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We came to São Paulo without really much of a plan but were lucky that our hostel (La Pamplona) had a ton of flyers laying around. Since we are budget travelers the first word we look for is FREE and if food comes after that we are always on board! Yes, all the food is free and all you have to do is give a tip at the end, if you want.

The tour meets on Mondays, Wednesdays, and Fridays at 1:30pm in front of the Museum of Art of São Paulo (MASP) on Paulista Avenua 1578. You can locate the tour by the two guys wearing a yellow shirt that has FREE FOOD TOUR on it. The tour will last about two hours and is mostly around Paulista Avenua.

Guaraná

The first item that we tried is a typical brazilian soda that is made from the Guarana fruit and is very sweet. Ulissess, who is the owner pulled out a bottle of it from his backpack and his assistant passed out cups to everyone in the tour. The drink is so sweet that I was glad to only have a small portion of it.

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This is a picture of the fruit where the drink comes from and is made out of the black seeds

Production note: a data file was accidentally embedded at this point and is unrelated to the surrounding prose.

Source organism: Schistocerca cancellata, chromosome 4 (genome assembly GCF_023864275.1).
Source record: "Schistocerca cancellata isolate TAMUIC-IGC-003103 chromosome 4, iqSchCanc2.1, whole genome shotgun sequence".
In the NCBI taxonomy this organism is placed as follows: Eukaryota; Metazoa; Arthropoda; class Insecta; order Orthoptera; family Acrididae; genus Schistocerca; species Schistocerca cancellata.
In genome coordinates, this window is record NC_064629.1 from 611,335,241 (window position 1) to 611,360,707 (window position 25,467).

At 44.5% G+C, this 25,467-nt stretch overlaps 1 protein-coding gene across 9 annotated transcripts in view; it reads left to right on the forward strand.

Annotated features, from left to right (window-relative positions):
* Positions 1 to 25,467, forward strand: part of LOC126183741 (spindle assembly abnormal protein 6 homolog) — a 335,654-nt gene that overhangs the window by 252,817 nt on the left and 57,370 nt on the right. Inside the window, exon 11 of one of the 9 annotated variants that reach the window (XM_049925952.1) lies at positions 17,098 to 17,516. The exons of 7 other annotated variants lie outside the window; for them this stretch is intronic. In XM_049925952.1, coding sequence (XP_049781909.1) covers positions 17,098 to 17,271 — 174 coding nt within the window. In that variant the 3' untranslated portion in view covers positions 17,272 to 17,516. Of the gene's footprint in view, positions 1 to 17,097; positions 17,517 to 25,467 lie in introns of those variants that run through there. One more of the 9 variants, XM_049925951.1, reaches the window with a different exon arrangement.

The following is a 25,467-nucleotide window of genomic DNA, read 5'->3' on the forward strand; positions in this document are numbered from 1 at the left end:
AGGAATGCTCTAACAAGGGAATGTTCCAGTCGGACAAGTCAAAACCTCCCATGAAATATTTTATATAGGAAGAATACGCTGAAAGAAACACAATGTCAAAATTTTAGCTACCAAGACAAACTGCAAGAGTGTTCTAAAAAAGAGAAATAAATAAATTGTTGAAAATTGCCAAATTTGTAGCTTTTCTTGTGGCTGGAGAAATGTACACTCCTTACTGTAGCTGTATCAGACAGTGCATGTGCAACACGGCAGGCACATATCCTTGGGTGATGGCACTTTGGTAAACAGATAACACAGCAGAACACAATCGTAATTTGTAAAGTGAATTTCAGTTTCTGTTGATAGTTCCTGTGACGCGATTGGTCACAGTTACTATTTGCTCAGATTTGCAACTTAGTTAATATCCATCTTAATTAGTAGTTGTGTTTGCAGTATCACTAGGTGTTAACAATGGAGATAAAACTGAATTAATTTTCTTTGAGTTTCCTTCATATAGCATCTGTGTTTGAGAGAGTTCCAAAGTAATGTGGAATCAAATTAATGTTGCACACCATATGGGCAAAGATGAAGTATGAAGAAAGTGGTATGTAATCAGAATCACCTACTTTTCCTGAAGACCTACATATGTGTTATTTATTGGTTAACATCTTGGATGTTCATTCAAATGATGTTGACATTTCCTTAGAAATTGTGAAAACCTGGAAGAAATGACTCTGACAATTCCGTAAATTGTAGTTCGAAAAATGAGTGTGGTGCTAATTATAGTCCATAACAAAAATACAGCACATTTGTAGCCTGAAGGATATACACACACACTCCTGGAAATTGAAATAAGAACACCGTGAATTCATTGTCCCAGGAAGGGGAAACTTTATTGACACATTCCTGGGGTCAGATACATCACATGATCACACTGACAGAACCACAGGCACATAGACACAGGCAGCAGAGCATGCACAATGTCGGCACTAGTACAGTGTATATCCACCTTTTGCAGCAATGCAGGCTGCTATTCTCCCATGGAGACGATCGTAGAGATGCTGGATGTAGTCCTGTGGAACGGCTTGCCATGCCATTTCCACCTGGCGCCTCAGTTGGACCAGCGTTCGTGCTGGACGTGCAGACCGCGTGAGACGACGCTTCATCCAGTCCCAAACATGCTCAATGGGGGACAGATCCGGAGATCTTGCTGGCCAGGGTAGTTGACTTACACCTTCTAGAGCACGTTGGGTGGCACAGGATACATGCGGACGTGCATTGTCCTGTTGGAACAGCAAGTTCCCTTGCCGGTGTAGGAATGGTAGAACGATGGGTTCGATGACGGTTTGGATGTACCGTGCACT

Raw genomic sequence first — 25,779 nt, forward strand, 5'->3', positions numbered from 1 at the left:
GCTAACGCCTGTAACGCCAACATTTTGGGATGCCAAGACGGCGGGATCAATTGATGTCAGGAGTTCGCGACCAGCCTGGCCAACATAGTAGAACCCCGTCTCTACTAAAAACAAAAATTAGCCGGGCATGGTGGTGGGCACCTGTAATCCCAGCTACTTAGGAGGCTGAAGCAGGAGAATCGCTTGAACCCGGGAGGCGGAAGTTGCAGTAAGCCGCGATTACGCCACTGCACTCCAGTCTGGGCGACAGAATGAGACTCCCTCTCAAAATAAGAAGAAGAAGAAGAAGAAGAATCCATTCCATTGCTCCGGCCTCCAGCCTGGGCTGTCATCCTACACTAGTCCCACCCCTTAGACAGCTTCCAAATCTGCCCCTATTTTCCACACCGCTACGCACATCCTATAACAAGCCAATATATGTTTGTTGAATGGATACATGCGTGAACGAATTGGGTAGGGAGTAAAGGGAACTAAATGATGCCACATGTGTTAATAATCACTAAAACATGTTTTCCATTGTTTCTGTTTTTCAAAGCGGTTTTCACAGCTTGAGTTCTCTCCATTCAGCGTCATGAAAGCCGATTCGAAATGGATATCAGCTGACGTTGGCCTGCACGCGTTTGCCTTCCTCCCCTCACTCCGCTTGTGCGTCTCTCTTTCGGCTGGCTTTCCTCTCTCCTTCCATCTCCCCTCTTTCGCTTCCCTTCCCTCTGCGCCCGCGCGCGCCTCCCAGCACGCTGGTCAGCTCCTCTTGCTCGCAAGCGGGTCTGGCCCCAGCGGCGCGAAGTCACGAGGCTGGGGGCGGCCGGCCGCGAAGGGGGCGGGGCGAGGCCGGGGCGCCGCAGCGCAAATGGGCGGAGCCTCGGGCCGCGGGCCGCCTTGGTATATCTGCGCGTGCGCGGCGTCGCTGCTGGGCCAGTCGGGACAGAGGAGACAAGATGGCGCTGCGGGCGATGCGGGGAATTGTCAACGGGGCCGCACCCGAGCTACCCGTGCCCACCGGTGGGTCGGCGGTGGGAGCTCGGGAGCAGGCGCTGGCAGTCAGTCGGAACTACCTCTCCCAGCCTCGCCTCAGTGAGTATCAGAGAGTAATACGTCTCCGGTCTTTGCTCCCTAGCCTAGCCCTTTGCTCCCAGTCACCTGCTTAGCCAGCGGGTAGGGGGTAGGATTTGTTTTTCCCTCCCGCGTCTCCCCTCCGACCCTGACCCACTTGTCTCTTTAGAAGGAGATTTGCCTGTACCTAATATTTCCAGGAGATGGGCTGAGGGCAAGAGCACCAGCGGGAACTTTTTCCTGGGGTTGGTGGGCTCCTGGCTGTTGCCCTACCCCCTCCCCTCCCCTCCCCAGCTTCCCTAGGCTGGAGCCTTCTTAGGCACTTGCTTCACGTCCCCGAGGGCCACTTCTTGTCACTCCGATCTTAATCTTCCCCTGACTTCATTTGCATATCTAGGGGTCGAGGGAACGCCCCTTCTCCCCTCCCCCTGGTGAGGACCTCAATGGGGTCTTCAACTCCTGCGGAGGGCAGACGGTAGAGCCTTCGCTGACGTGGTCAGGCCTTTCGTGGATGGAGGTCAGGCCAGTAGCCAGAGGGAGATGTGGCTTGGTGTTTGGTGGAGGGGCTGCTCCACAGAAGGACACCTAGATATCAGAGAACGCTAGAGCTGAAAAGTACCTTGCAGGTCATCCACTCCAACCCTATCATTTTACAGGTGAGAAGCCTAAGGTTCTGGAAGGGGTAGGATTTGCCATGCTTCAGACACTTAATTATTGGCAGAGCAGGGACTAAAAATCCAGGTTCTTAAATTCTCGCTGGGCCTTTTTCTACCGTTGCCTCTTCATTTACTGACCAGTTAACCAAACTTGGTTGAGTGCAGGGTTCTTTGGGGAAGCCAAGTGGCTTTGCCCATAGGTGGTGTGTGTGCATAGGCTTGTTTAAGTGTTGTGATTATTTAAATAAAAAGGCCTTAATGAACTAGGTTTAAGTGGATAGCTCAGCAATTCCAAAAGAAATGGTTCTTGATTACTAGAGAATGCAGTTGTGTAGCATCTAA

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This is a typical bottle of Guaraná

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Cheers with Guaraná soda!

Coxinha

The second item that we tried was at a typical Brazlian bakery that you see all around São Paulo. I was glad to finally try something from the bakeries because there are so many different things to choose from that I never know what is what! We tried Coxinha which is shredded chicken thigh meat in a breaded covering filled with potatoes. It was SO delicious and I was already full after finishing it!

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Coxinha’s are pretty large. We weren’t expecting for us to each get our own, but we did!

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Nom Nom Nom

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This is what the inside of it looks like. Potatoes and shredded chicken!

Pastel- Bauru